Devalued volunteering

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Devalued volunteering

The government presented a plan to train and produce 100,000 young global leaders by 2013. Under this plan, 50,000 people will work as trainees, 30,000 will take internships and 20,000 will do volunteer work abroad.
It is a good idea to send young people abroad where they can learn more and get international experience. But the problem is the project will probably waste state funds and end up a failure if it is not carefully planned.
The process of drawing up this project reveals many problems and it is doubtful the government conducted the appropriate research into demand from overseas.
Even now, young Koreans who go abroad for internships or voluntary work and they have problems. The Korea International Cooperation Agency under the Ministry of Foreign Affairs and Trade has 1,300 voluntary workers in some 30 developing countries, as of now.
But in these countries, they carry out simple, monotonous work that is far from the goal and purpose of their projects. Many become disillusioned and wonder why they joined the program in the first place. Some suffer identity crises. Others say the volunteer programs are used as means to avoid difficulty in the job market in Korea.
There is no perfect system to help volunteers use their international experience to find jobs after they return home. The government’s recent announcement gives an impression that the new program was drawn up in haste to keep a pledge that the president made when he was running for office.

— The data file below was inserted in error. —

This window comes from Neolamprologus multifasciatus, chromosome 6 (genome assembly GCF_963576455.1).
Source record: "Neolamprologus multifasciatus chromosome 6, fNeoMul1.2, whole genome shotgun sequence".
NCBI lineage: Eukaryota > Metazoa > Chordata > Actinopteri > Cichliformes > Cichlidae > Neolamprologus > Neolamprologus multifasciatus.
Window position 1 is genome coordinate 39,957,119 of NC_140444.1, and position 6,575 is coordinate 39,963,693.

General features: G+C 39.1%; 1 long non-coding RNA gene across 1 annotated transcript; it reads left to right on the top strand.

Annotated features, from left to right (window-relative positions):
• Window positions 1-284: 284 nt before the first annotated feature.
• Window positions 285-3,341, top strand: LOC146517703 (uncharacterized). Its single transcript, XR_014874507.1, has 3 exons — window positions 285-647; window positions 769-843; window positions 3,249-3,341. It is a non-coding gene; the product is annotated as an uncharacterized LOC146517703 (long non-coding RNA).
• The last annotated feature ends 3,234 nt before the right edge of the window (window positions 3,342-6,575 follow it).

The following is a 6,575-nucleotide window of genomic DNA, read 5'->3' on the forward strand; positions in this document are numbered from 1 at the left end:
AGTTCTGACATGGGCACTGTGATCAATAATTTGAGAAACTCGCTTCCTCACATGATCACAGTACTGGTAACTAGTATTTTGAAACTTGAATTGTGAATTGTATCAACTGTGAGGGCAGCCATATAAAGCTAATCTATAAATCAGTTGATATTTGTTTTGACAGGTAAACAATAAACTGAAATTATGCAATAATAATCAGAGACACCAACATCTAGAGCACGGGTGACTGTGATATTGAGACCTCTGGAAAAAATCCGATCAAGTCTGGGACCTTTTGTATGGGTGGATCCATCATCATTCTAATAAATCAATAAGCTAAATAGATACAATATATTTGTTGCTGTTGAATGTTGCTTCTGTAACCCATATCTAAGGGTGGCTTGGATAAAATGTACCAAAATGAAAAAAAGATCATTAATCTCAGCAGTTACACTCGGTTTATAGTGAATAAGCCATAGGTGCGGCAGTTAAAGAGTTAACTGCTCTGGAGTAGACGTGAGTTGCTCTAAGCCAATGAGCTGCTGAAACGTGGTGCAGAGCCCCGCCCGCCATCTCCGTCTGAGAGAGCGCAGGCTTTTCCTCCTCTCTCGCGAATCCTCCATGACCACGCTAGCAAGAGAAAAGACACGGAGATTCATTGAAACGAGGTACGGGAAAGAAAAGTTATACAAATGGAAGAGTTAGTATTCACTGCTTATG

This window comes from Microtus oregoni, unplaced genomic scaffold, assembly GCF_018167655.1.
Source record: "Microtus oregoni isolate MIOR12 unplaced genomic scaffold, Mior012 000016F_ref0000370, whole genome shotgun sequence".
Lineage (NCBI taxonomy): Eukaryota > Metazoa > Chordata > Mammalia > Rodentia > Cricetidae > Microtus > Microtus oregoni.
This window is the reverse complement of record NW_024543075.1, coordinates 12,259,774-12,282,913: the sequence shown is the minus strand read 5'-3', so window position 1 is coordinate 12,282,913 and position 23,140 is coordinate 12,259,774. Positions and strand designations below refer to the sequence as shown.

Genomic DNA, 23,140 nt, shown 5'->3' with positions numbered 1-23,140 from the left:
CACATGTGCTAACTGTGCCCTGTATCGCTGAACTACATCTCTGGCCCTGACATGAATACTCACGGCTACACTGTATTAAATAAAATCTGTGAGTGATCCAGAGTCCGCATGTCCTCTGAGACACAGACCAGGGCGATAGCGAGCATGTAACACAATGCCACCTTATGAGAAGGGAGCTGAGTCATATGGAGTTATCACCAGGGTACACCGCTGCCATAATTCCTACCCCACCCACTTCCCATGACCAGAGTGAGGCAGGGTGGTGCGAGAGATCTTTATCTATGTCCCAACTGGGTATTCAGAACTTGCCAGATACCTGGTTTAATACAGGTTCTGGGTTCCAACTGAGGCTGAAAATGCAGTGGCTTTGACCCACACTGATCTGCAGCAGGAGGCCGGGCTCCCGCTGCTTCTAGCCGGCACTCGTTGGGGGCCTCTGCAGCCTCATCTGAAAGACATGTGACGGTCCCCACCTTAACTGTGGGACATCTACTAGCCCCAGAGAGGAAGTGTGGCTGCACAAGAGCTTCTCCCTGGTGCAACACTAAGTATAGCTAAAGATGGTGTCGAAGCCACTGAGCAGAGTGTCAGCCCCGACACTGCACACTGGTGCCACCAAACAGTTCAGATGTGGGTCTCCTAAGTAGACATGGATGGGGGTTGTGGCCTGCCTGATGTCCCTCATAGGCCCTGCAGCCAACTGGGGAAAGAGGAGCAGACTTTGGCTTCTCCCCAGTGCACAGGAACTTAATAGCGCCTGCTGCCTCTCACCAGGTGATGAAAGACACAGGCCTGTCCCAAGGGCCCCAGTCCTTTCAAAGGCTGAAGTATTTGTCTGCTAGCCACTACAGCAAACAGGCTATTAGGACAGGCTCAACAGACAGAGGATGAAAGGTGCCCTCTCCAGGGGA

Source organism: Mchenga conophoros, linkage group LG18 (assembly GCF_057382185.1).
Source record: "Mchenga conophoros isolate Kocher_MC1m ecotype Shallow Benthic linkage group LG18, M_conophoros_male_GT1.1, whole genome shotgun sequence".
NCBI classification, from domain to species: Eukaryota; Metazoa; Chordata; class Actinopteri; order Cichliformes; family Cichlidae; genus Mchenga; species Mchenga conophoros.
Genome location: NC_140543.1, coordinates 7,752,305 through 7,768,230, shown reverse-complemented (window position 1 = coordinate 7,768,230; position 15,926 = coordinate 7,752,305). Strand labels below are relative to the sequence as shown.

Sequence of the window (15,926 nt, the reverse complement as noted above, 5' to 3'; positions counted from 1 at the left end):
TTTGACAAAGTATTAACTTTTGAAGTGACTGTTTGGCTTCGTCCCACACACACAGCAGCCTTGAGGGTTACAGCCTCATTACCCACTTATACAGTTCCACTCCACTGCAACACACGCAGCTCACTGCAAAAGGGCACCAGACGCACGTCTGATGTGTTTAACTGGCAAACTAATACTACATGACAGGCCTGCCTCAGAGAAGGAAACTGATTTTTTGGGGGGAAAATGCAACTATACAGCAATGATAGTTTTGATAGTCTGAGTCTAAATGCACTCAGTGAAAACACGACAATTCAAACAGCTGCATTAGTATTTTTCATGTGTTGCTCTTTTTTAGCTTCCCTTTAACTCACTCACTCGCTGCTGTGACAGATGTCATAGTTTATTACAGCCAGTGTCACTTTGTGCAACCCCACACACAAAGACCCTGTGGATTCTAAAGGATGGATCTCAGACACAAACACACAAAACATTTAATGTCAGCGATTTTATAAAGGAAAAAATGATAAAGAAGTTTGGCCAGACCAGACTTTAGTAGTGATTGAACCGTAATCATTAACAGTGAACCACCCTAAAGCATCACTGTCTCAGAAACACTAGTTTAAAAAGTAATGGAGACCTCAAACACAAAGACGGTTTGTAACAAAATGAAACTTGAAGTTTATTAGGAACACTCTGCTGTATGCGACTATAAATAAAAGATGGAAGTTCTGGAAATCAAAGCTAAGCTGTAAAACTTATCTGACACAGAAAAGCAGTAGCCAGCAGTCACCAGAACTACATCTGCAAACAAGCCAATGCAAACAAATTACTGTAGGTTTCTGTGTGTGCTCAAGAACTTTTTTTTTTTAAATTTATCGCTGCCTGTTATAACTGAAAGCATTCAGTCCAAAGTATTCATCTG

It is necessary to train young leaders who will work on the global stage. However, sending people abroad in one large swarm might be counterproductive.
The government shouldn’t be obsessed with the figure of 100,000. The government must examine foreign markets and take a realistic approach. Those youths who are going abroad must get an education and training at home first.
Education and training for the workplace must be provided, using resources in universities or the Human Resources Development Service. A program to teach these young people the languages, cultures and customs of the countries where they are headed must be established. A system to help them find employment at home after their return should be prepared.
Then young Koreans who participate in the global leaders’ program can contribute to bolstering the country’s competitiveness.
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